The school, founded in 1883, inherited the premises of the former Industrial-teachers' Educational Institute. This solution, however, soon showed itself as insufficient for the needs of the maiden school with a boarding house, despite the renovation of the building in 1894. Therefore, another extensive reconstruction followed in 1909 - 1911, according to the plans by Zsigmond Herczegh.

The three-storeyed building, L-shaped in the plan, contained the school premises and a boarding house placed in different storeys, but lacking such a consequent differentiation as we could observe in Levoča. The arrangement and decoration of the main facade shows combination of some Secessionist details of Viennese flavour with Eclectic elements transforming historicist patterns.

The Higher Maiden School in Košice

Although founded in 1883, until 1896, the school had been temporarily accommodated in the building of different purpose. After the building plot had been allotted by the city in 1891, architect Gyula Pártos was commissioned to prepare the plans of the school and the boarding house in 1892. The works, started in 1893 by the local buildmasters, Arpád and Géza Jakab, were finished in 1896.

One-storeyed building, enhightened in the central part of the northern main facade, stands on a square plot surrounded by the streets, without clear dividing and presenting the purpose of its functional parts (school-classes and boarding house premises) in the massing. The overall architectural treatment of the facades based on combination of the plain plaster surface with red ceramic plates, covering completely the lower part and forming decorative belts and frames in the upper part, echoes the style of Ödön Lechner, Pártos' partner on that time. In the annual report of the school from 1896/1897 a notice was made on Lechner's possible direct interference with the prepare of the plans.


In the higher maiden schools built around 1900 we can observe some changes determined by the process of continual extension and specification of their educational programme. Despite this, the tendency to the symmetrically arranged disposition still prevailed. As different to the rationality and matter-of-factness of the spatial arrangement, the architectural treatment of the facades used to be closely connected with the existing social context. In this respect, the important role was played by ideological, especially patriotic aspects of the (centrally directed) educational programme that turned the attention to the variants of Ödön Lechner's so-called National (i.e. Magyar) style. Among the higher maiden schools, especially two were echoing Lechner's style, being designed by architects who had been cooperating with and influenced by the "great master" - those were the schools in Košice (Pártos) and Levoča ( Baumgarten). Both of them, however, show the decoratively abundant style in somehow reduced and simplified version, thus possibly reflecting influences of the local milieu.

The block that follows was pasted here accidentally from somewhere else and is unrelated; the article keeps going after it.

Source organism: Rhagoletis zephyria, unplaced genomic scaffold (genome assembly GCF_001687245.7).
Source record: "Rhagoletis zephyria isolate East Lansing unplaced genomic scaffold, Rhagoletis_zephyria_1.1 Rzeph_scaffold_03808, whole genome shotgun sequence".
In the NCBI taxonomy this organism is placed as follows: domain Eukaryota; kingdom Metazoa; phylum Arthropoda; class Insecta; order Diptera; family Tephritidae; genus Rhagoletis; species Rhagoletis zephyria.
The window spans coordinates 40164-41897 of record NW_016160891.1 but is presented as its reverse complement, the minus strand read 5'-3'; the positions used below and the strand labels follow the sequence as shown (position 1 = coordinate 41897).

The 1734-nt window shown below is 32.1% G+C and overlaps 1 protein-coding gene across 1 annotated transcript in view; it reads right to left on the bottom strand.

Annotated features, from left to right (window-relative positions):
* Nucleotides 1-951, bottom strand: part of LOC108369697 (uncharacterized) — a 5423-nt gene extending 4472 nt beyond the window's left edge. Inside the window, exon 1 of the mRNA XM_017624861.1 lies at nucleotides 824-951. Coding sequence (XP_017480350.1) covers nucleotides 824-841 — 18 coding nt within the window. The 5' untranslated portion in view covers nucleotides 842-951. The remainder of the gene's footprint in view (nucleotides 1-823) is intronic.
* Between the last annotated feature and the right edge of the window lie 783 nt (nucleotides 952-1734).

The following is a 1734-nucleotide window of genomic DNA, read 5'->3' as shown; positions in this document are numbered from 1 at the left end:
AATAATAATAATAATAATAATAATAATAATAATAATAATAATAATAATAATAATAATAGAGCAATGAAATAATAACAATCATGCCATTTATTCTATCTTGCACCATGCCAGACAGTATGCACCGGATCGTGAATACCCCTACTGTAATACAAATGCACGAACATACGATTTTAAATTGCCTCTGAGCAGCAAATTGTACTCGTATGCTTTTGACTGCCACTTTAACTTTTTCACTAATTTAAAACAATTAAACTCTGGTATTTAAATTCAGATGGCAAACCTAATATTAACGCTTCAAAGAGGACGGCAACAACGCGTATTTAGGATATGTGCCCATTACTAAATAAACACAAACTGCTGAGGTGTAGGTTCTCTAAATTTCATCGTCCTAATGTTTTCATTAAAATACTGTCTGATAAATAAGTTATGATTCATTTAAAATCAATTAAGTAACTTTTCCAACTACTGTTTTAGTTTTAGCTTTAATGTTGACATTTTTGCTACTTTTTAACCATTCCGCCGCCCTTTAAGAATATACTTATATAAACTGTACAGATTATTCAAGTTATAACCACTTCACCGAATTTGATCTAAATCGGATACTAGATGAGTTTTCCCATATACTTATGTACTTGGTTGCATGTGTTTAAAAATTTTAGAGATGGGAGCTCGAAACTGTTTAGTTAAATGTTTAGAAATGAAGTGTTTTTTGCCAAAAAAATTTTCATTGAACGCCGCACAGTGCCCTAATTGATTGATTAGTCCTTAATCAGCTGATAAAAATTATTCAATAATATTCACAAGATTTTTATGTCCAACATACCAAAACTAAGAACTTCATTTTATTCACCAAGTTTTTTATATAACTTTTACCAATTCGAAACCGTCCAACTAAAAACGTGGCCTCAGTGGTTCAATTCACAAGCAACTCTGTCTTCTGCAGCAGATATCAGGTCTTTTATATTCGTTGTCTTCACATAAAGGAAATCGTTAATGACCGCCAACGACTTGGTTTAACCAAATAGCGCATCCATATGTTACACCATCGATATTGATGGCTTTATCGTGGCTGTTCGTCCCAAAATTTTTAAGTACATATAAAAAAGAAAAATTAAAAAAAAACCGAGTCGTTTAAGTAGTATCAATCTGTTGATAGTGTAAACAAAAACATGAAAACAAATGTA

The above mentioned circumstances also weakened the radiation of the Viennese Wagnerian School of Architecture in Hungary. In the conservative milieu of Upper Hungary, the new Secessionist trends were often combined with surviving Eclectic features, and at the same time, the mixture of decorative elements taken over both from Vienna and Budapest appeared quite frequently - here, the Higher Maiden School in Trenčín (Orth and Somló) could serve as an example. The attempts at reflecting the local building tradition could have also determined the architectural concept of the Higher Maiden School in Bratislava - this brought together Secessionist and Eclectic elements echoing the Baroque-like ornamentation that survived in the local building production.